Earlier last month, the Food and Drug Administration (FDA) banned companies from producing and selling flavored e-cigarettes. This was done in an effort to check the rising vaping-related habits and illness among youth. However, if a new report is to be believed, teens have already found a loophole in the e-cigarettes flavor ban.
Loophole in e-cigarettes flavor ban
In January, the Trump administration came out with a ban on the sale and produce of many e-cigarettes flavors, such as fruit (mango, watermelon and more) and mint that use refillable cartridges. The flavor ban, however, did not include tobacco and menthol varieties. There is another exemption as well. The ban does not apply to non-refillable devices, or the ones that one could discard after use.
This loophole, according to a report from The New York Times, is being used by teens to continue with their e-cigarette habits and overcome the e-cigarettes flavor ban. Thus, teens are now mostly using disposable e-cigarettes made by Puff Bar and not cartridge-based products, such as Juul.
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Juul initially attracted teens as its e-cigarettes were of an easily-concealable size and users could swap flavors when one ran out. Puff Bar makes e-cigarettes in flavors such as strawberry, banana ice and sour apple. Also, Puff Bar is cheaper than Juul. For Puff Bars, each item costs about $7 to $10, compared to $35 just for the device from Juul. Additionally, the pack of two pods from Juul costs $10.
“Teens are very savvy and if they are addicted, they are going to do what it takes to continue a habit that is now plaguing their lives,” Principal Kristina Rodgers of Roosevelt High School in Seattle told The New York Times.
Juul is now facing investigation over the company’s role in the rise of teen vaping. Also, the company is undergoing $1 billion restructuring. Altria, which owns a partial stake in Juul, said recently that it took a hit of a $4.1 billion due to its exposure to the e-cigarette company.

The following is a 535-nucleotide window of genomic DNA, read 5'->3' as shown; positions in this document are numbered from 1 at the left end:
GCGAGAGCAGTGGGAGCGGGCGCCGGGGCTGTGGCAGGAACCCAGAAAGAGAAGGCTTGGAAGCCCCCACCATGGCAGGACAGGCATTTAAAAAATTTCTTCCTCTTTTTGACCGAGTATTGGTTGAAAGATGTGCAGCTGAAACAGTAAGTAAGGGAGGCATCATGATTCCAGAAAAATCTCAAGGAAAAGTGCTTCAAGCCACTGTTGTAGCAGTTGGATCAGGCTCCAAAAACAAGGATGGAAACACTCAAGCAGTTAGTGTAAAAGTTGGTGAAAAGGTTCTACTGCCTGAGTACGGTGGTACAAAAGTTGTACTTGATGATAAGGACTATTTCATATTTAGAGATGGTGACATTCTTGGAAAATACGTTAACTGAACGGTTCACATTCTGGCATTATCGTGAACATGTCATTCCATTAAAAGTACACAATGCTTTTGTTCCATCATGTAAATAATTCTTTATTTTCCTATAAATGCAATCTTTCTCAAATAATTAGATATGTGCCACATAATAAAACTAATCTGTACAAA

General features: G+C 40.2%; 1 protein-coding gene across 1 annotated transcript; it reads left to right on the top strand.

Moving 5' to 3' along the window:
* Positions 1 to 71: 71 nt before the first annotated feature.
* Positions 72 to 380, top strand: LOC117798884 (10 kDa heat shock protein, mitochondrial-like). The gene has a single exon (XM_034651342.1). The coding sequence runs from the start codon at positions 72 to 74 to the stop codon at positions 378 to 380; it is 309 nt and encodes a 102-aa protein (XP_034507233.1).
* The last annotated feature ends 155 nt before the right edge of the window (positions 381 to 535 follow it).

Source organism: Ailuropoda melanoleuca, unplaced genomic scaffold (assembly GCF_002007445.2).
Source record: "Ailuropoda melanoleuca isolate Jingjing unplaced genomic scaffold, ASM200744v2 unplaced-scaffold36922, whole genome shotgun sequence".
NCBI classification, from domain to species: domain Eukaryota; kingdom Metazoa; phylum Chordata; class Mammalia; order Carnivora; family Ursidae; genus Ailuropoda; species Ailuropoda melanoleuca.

Why these loopholes exist?
The Trump administration allowed these loopholes or exemptions in the e-cigarettes flavor ban following protests from the e-cigarette sellers after an all-out ban on e-cigarettes. The loopholes reportedly were based on the findings of the National Youth Tobacco Survey.
As per the findings of the 2019 National Youth Tobacco Survey, more than 5 million middle and high school-aged children use e-cigarettes, with the majority preferring cartridge-based products. Thus, the e-cigarettes flavor ban allowed the sale of menthol and tobacco flavored pods as these were less appealing to the kids.
Defending the loopholes of the e-cigarettes flavor ban, Alex Azar, Health and Human Services Secretary, said earlier this month that they are trying to maintain a balance by making sure that kids don’t get access to the attractive products or flavors, but at the same time ensuring that the products remain available for adults.
Earlier this month, President of the American Vaping Association, Gregory Conley, referred to the limited ban as a partial victory. Conley said it will help thousands of small businesses to continue with their operations. However, he noted that the temporary exemption would need federal action. All vaping products are required to file an authorization application by May this year to continue selling their products. Companies who fail to do so will be subjected to FDA enforcement action.
The rise of disposable e-cigarettes completely defies the objective of the ban. “President Trump needs to grow a spine and enact the real flavor ban he promised — not this loophole-ridden version that was tailor-made to appease the vaping industry,” Senator Jeff Merkley told The New York Times in an email.
It seems President Trump also regrets the loophole version of the e-cigarettes flavor ban. According to the NYT, Trump earlier this month told Azar that he “never should have done this vaping thing.”
The FDA previously referred to the use of tobacco as a “public health tragedy.” Moreover, a rising number of people of all ages are getting infected with EVALI, the vaping-related lung illness. There have been around 2,711 confirmed cases of hospitalizations and 60 deaths in the U.S. as of Jan. 21. The number of cases, however, has slowed after peaking in September, according to the CDC (Centers for Disease Control and Prevention).